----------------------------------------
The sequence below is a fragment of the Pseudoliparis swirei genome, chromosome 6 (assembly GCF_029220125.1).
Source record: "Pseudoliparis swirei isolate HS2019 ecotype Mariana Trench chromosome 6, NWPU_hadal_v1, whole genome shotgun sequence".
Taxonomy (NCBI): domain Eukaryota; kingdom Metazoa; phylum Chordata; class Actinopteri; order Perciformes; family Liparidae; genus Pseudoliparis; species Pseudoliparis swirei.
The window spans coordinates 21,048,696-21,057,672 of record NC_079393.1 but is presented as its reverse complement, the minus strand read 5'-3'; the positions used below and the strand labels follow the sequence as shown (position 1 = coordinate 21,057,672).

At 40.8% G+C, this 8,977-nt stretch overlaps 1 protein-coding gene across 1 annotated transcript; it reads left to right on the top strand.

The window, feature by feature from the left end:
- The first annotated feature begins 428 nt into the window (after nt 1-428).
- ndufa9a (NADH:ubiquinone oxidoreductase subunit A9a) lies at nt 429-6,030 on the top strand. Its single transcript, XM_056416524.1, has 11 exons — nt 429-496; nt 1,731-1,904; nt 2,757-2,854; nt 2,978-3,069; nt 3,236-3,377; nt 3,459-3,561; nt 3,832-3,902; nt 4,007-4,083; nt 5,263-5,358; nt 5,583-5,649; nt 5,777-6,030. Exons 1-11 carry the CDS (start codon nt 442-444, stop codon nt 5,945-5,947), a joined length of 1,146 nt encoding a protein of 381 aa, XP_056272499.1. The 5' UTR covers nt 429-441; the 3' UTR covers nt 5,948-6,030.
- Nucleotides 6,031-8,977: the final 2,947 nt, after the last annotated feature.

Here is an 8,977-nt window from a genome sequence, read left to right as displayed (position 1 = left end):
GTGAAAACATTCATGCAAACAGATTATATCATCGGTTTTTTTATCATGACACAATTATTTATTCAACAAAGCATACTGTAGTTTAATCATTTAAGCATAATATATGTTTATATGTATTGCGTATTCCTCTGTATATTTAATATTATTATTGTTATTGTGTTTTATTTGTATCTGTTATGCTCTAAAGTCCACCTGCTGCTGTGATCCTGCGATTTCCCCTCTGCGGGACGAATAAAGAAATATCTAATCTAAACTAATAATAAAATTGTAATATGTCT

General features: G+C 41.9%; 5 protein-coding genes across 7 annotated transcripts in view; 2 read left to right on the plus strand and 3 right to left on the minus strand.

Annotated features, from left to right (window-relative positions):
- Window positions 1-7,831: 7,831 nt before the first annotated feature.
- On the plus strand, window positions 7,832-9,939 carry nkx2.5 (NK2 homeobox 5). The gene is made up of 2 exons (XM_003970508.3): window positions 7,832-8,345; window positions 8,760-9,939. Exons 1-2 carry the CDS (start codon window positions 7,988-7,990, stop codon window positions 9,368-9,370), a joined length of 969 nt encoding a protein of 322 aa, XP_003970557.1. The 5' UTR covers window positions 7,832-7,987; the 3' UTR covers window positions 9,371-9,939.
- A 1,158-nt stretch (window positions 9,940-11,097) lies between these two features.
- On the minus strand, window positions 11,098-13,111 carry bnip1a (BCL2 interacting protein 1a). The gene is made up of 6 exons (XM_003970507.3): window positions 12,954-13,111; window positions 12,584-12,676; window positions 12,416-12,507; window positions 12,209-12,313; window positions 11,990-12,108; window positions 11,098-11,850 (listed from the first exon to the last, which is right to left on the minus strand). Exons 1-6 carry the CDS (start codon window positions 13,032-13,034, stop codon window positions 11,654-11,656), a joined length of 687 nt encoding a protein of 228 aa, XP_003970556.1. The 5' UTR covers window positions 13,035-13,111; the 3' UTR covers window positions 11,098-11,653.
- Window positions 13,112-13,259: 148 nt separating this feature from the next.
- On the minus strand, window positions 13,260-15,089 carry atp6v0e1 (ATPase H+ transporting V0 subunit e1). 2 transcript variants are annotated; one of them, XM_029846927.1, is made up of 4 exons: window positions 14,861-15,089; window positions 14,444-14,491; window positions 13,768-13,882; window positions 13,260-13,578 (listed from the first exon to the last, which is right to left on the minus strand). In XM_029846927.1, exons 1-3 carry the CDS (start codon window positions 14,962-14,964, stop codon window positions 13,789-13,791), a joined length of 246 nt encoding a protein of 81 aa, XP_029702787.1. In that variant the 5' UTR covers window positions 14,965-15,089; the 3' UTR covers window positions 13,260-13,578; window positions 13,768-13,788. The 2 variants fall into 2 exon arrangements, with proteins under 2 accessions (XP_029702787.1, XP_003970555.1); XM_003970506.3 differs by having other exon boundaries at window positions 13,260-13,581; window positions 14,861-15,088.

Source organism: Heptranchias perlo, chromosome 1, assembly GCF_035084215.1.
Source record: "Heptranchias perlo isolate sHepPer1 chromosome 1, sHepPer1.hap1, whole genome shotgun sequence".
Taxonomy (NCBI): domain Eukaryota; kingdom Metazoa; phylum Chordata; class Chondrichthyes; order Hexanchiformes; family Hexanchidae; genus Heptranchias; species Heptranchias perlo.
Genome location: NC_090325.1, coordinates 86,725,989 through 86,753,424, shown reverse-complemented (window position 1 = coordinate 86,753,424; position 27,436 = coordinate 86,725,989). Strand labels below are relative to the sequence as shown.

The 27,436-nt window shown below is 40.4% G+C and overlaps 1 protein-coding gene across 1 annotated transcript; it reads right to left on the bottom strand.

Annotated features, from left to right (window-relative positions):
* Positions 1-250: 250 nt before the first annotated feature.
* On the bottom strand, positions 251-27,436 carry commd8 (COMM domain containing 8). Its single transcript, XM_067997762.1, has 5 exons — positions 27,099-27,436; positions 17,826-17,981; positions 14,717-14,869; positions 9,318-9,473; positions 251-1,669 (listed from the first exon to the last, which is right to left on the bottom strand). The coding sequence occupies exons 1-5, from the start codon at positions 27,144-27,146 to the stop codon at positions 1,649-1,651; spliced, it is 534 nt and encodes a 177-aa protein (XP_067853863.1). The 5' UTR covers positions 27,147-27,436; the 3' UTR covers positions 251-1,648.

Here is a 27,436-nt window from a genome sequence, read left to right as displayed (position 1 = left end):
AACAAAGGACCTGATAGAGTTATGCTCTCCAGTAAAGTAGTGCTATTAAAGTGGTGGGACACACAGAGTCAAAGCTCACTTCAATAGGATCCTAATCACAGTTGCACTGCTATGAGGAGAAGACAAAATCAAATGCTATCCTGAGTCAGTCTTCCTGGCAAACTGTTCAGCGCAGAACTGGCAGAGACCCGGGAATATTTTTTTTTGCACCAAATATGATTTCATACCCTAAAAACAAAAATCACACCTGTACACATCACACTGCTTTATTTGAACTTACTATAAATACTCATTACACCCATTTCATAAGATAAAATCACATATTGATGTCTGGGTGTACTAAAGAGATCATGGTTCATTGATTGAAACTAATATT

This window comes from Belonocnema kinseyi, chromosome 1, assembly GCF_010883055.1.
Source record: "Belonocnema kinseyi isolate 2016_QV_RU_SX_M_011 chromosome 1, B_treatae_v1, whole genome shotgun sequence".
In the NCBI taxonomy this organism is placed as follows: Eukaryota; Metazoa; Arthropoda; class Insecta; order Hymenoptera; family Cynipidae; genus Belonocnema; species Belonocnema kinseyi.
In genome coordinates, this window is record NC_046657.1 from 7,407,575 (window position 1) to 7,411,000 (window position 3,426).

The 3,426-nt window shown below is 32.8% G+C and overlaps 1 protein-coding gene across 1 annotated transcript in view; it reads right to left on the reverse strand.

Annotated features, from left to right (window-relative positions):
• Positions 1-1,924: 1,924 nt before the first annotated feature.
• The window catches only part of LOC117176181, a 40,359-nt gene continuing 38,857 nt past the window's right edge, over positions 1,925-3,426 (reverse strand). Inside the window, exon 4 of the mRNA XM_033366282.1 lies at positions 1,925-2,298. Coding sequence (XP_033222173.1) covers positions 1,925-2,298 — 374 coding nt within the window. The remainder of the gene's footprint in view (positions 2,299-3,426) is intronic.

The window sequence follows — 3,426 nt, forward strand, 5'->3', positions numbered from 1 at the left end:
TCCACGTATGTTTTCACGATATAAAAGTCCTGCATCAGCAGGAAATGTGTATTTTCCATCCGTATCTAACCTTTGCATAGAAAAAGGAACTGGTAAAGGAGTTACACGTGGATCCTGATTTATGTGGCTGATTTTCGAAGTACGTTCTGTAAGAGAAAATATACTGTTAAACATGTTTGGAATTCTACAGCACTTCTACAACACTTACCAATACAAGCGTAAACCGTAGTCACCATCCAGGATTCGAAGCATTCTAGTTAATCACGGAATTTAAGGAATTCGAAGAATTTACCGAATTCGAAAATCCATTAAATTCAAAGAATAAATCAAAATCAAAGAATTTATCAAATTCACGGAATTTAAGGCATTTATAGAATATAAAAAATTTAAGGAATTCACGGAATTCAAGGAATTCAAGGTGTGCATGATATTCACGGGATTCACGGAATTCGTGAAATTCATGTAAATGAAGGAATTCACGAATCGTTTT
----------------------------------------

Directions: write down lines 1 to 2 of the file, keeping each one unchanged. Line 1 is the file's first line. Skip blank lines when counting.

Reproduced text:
The sequence below is a fragment of the Pseudoliparis swirei genome, chromosome 6 (assembly GCF_029220125.1).
Source record: "Pseudoliparis swirei isolate HS2019 ecotype Mariana Trench chromosome 6, NWPU_hadal_v1, whole genome shotgun sequence".